ERIC Number: ED128597
Record Type: RIE
Publication Date: 1976-Apr
Reference Count: 0
The Determinants and Consequences of Occupational Information for Young Women.
Mott, Frank L.; Moore, Sylvia F.
In this study, an examination of the determinants and consequences of occupational knowledge is carried out using data collected from the National Longitudinal Survey of 5,159 young women. The study closely parallels a 1975 study by Parnes and Kohen utilizing information collected from about 5,000 young men. The significance of various background factors as potential determinants of a young woman's occupational knowledge score and the effect of this score on subsequent earnings and occupational status are investigated. In addition to contrasting the causal patterns for black and white women, similarities and differences between the results for young men in the Parnes and Kohen study and the results for young women in this study are discussed. The report notes that the extent of vocational counseling was irrelevant as a determinant of the knowledge of the world of work score. It was found that the relevance of occupational information, as measured by this score, to predict early adult labor market success was not as clear for young women as it has been shown to be for men. It is concluded that a pre-career educational "funneling process" effectively restricts career options of many young women to occupational categories which have traditionally fallen within the stereotypical "women's occupations" categories. (TA)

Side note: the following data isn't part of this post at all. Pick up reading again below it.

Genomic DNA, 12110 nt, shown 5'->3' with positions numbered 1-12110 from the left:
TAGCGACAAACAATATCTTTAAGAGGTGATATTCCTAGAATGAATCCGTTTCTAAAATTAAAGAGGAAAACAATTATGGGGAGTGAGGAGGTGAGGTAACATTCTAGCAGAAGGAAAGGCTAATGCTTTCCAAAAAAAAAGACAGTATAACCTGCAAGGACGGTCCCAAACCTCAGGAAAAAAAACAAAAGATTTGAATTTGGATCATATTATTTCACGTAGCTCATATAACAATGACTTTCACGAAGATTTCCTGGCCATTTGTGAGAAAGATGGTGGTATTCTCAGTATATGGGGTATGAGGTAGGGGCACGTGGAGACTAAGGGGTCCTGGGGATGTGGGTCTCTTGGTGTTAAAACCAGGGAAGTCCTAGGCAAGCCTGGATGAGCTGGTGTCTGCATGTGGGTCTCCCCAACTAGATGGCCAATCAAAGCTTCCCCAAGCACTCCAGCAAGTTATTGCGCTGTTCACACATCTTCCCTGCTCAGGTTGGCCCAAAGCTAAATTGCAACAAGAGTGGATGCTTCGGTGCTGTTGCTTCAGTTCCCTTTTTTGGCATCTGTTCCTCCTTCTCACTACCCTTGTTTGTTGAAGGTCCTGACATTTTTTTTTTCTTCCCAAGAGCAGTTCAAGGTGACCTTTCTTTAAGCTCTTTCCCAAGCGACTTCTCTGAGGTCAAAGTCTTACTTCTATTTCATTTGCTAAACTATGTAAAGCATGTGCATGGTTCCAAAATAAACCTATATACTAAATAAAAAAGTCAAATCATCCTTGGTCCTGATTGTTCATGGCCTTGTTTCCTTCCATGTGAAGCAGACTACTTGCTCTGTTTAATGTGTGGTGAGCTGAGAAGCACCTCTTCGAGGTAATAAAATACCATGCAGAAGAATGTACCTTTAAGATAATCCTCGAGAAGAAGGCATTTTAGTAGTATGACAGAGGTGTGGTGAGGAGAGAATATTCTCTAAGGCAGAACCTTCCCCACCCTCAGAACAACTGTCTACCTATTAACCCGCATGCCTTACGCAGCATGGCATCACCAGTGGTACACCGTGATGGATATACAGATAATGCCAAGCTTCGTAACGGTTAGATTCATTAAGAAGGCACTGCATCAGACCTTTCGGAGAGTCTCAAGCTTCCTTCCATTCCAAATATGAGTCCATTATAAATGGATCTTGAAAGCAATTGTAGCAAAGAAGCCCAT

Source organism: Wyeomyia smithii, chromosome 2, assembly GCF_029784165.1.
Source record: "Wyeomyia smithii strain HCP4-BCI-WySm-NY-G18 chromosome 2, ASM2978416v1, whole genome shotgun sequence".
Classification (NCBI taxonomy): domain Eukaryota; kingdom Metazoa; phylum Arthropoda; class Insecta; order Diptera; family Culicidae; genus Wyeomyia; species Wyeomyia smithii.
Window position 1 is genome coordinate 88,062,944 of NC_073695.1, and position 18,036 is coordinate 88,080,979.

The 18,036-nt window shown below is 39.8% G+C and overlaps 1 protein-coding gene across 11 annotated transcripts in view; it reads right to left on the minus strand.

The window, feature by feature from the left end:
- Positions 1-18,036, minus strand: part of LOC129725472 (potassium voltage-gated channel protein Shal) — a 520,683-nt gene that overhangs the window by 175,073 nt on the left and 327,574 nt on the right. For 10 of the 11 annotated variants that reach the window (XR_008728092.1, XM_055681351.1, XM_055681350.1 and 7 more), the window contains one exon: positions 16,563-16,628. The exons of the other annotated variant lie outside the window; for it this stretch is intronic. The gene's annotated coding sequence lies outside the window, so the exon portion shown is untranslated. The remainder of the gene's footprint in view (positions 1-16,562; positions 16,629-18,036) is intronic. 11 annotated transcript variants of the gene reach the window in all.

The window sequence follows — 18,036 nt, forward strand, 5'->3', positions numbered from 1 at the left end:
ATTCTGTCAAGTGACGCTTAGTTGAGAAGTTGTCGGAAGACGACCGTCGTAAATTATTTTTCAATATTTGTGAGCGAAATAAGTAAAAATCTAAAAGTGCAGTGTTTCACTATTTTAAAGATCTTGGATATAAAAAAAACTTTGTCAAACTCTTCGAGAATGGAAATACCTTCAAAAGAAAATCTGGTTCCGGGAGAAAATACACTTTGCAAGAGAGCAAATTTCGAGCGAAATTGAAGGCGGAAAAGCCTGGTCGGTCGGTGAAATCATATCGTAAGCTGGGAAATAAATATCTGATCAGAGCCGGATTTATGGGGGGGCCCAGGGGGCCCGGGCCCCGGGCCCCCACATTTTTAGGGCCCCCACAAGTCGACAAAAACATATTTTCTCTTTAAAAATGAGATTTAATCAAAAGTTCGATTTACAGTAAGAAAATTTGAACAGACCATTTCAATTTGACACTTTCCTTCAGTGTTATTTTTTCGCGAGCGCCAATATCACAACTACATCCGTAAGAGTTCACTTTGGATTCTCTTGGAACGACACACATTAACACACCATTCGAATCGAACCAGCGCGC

Descriptors: Career Awareness, Career Choice, Career Counseling, Comparative Analysis, Educational Research, Employed Women, Employment, Females, Information Sources, Information Utilization, Labor Market, Longitudinal Studies, Males, Occupational Information, Race, Sex (Characteristics), Sex Discrimination, Socioeconomic Influences, Success, Work Experience
Publication Type: Reports - Research
Education Level: N/A
Sponsor: Employment and Training Administration (DOL), Washington, DC.
Authoring Institution: Ohio State Univ., Columbus. Center for Human Resource Research.